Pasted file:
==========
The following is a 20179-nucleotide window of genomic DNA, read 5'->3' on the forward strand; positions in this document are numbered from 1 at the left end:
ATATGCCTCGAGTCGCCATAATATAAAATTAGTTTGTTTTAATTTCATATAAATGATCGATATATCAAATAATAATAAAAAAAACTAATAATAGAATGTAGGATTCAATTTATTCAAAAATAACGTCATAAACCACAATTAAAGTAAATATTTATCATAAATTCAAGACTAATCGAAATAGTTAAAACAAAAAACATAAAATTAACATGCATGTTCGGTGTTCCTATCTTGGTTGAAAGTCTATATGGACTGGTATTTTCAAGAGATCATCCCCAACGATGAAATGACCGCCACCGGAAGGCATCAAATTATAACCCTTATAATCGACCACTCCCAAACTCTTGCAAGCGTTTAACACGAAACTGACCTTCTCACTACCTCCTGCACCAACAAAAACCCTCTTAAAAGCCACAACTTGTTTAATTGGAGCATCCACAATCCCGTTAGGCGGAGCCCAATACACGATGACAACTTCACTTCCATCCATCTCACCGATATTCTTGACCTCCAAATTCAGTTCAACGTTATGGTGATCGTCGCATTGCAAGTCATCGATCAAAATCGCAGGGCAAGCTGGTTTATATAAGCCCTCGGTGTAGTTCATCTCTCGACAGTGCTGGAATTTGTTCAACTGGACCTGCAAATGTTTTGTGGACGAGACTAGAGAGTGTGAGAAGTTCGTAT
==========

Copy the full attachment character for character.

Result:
The following is a 20179-nucleotide window of genomic DNA, read 5'->3' on the forward strand; positions in this document are numbered from 1 at the left end:
ATATGCCTCGAGTCGCCATAATATAAAATTAGTTTGTTTTAATTTCATATAAATGATCGATATATCAAATAATAATAAAAAAAACTAATAATAGAATGTAGGATTCAATTTATTCAAAAATAACGTCATAAACCACAATTAAAGTAAATATTTATCATAAATTCAAGACTAATCGAAATAGTTAAAACAAAAAACATAAAATTAACATGCATGTTCGGTGTTCCTATCTTGGTTGAAAGTCTATATGGACTGGTATTTTCAAGAGATCATCCCCAACGATGAAATGACCGCCACCGGAAGGCATCAAATTATAACCCTTATAATCGACCACTCCCAAACTCTTGCAAGCGTTTAACACGAAACTGACCTTCTCACTACCTCCTGCACCAACAAAAACCCTCTTAAAAGCCACAACTTGTTTAATTGGAGCATCCACAATCCCGTTAGGCGGAGCCCAATACACGATGACAACTTCACTTCCATCCATCTCACCGATATTCTTGACCTCCAAATTCAGTTCAACGTTATGGTGATCGTCGCATTGCAAGTCATCGATCAAAATCGCAGGGCAAGCTGGTTTATATAAGCCCTCGGTGTAGTTCATCTCTCGACAGTGCTGGAATTTGTTCAACTGGACCTGCAAATGTTTTGTGGACGAGACTAGAGAGTGTGAGAAGTTCGTAT